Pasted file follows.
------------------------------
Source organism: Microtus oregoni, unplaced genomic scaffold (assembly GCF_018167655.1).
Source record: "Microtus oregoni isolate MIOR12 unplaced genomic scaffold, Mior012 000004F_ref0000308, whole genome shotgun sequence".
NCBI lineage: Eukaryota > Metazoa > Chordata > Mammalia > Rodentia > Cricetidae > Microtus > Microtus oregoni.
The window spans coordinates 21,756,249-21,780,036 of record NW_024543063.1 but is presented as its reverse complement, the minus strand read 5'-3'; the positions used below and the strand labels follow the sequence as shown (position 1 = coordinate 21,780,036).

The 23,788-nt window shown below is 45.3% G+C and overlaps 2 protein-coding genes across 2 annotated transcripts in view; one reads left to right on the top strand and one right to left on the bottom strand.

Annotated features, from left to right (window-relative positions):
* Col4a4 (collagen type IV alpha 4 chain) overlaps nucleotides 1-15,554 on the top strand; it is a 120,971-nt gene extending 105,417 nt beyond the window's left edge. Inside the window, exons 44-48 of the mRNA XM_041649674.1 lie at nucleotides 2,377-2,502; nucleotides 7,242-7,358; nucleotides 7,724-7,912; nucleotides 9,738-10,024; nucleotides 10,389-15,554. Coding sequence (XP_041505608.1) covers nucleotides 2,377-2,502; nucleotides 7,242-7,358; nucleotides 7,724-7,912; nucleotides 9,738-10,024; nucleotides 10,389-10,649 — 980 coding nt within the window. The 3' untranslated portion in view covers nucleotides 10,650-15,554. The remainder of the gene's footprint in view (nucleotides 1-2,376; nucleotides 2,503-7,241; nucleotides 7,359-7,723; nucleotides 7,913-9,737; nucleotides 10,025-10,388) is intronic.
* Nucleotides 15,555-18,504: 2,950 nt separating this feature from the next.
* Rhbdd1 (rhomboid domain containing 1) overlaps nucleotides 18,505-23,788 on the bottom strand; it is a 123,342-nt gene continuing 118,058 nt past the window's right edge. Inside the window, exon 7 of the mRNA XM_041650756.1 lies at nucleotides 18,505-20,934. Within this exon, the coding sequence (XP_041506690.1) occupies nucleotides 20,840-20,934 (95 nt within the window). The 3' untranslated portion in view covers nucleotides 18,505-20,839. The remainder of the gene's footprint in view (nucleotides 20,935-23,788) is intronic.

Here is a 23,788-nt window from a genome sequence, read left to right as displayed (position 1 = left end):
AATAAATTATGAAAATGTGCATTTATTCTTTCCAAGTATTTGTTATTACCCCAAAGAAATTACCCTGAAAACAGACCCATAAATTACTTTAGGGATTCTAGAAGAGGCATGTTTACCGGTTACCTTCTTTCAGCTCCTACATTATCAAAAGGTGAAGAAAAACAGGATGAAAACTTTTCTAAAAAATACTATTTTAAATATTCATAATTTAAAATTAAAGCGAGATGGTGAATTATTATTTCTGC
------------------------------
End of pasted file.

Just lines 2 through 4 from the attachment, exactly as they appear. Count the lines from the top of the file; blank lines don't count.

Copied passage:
Source record: "Microtus oregoni isolate MIOR12 unplaced genomic scaffold, Mior012 000004F_ref0000308, whole genome shotgun sequence".
NCBI lineage: Eukaryota > Metazoa > Chordata > Mammalia > Rodentia > Cricetidae > Microtus > Microtus oregoni.
The window spans coordinates 21,756,249-21,780,036 of record NW_024543063.1 but is presented as its reverse complement, the minus strand read 5'-3'; the positions used below and the strand labels follow the sequence as shown (position 1 = coordinate 21,780,036).